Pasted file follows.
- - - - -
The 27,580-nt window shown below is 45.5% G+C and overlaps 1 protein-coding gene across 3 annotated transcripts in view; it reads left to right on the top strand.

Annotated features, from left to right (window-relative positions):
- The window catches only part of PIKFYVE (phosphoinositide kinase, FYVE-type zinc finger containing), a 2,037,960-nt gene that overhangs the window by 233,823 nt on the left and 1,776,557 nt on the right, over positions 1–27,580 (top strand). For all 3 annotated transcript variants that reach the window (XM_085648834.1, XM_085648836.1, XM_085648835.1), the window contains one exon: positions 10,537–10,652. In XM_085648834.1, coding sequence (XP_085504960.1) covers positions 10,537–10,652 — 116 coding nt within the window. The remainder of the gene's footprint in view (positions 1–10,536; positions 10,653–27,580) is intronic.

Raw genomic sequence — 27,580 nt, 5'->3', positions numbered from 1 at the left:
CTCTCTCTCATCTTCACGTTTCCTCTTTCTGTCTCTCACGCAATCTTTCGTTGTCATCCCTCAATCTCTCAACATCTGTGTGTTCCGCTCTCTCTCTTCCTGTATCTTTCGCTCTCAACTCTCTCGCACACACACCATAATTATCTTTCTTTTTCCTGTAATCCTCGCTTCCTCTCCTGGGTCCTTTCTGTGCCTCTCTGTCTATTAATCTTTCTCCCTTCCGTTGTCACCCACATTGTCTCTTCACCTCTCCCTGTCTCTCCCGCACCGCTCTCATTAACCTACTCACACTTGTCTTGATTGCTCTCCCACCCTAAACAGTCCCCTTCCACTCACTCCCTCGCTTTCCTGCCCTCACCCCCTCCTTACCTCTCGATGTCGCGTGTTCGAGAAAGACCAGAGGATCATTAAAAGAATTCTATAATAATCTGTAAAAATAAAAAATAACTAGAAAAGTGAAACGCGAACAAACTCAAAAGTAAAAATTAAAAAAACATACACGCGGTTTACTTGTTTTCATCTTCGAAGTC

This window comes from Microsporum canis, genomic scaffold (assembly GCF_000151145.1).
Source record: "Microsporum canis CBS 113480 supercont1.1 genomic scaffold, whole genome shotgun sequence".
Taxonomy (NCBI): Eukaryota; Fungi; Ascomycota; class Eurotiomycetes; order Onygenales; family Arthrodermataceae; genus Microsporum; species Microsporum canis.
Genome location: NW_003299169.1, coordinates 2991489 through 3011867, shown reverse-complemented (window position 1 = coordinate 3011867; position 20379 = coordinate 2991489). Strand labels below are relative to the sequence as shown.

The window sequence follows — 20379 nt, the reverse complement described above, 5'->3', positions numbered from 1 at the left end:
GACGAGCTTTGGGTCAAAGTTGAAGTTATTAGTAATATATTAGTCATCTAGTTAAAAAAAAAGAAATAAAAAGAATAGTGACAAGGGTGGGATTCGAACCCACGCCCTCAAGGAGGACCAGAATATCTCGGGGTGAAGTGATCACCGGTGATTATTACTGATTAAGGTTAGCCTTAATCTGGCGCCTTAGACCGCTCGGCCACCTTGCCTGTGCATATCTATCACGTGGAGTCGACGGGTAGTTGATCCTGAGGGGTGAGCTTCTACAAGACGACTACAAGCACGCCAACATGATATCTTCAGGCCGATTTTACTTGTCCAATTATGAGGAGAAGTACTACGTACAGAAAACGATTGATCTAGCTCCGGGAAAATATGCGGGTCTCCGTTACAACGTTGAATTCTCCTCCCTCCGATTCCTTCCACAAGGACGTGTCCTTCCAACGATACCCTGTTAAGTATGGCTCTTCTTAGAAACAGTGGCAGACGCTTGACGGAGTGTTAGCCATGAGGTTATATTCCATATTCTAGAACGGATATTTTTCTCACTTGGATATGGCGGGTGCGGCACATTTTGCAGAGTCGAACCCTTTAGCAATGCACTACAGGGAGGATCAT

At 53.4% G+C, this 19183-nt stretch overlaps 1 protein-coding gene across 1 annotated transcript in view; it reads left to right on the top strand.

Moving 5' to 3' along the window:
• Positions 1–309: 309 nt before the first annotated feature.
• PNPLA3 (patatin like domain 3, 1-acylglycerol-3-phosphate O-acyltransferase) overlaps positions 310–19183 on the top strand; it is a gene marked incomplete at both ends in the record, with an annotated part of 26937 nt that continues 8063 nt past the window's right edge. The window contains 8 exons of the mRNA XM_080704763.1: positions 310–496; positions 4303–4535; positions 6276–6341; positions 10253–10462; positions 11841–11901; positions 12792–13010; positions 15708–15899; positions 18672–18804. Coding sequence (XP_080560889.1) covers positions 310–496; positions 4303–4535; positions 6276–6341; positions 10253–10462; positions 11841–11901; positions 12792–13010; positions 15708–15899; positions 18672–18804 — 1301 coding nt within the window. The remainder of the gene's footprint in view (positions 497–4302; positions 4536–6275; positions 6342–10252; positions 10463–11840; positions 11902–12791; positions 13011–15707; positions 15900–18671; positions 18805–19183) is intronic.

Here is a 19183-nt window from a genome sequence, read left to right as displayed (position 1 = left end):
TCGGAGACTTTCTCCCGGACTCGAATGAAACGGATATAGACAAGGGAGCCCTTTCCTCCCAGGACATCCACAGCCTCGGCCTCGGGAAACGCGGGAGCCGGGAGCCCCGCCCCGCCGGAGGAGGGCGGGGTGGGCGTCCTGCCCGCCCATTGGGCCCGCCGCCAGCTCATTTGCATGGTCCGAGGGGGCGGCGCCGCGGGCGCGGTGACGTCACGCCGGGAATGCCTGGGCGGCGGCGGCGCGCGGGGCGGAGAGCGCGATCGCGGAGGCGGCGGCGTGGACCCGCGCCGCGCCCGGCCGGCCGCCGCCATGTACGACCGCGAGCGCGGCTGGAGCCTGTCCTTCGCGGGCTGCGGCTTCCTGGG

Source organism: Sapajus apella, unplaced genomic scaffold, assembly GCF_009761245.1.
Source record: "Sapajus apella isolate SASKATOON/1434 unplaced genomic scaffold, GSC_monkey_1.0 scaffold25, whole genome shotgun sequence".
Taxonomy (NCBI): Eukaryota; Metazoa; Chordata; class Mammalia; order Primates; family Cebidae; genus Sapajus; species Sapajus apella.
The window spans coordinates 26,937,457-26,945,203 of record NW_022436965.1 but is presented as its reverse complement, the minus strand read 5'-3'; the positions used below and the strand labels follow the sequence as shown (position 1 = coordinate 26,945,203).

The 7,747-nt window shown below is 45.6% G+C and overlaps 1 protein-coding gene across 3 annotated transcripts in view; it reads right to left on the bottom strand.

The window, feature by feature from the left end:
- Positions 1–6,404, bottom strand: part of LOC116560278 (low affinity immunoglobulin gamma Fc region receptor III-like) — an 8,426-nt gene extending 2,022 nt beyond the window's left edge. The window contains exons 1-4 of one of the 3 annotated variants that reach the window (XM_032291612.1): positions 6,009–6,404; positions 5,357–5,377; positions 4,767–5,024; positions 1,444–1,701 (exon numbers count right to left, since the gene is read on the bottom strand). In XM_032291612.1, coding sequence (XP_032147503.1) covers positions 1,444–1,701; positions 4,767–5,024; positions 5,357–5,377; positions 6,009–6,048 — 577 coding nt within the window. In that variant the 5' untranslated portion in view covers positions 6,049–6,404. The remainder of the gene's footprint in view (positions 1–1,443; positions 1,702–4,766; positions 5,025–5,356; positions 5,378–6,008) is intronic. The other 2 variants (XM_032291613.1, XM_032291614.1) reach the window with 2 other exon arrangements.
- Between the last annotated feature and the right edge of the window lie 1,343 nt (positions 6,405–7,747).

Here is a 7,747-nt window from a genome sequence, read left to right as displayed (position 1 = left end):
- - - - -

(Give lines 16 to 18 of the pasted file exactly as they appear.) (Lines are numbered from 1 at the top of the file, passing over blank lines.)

Here is a 19183-nt window from a genome sequence, read left to right as displayed (position 1 = left end):
TCGGAGACTTTCTCCCGGACTCGAATGAAACGGATATAGACAAGGGAGCCCTTTCCTCCCAGGACATCCACAGCCTCGGCCTCGGGAAACGCGGGAGCCGGGAGCCCCGCCCCGCCGGAGGAGGGCGGGGTGGGCGTCCTGCCCGCCCATTGGGCCCGCCGCCAGCTCATTTGCATGGTCCGAGGGGGCGGCGCCGCGGGCGCGGTGACGTCACGCCGGGAATGCCTGGGCGGCGGCGGCGCGCGGGGCGGAGAGCGCGATCGCGGAGGCGGCGGCGTGGACCCGCGCCGCGCCCGGCCGGCCGCCGCCATGTACGACCGCGAGCGCGGCTGGAGCCTGTCCTTCGCGGGCTGCGGCTTCCTGGG

Source organism: Sapajus apella, unplaced genomic scaffold, assembly GCF_009761245.1.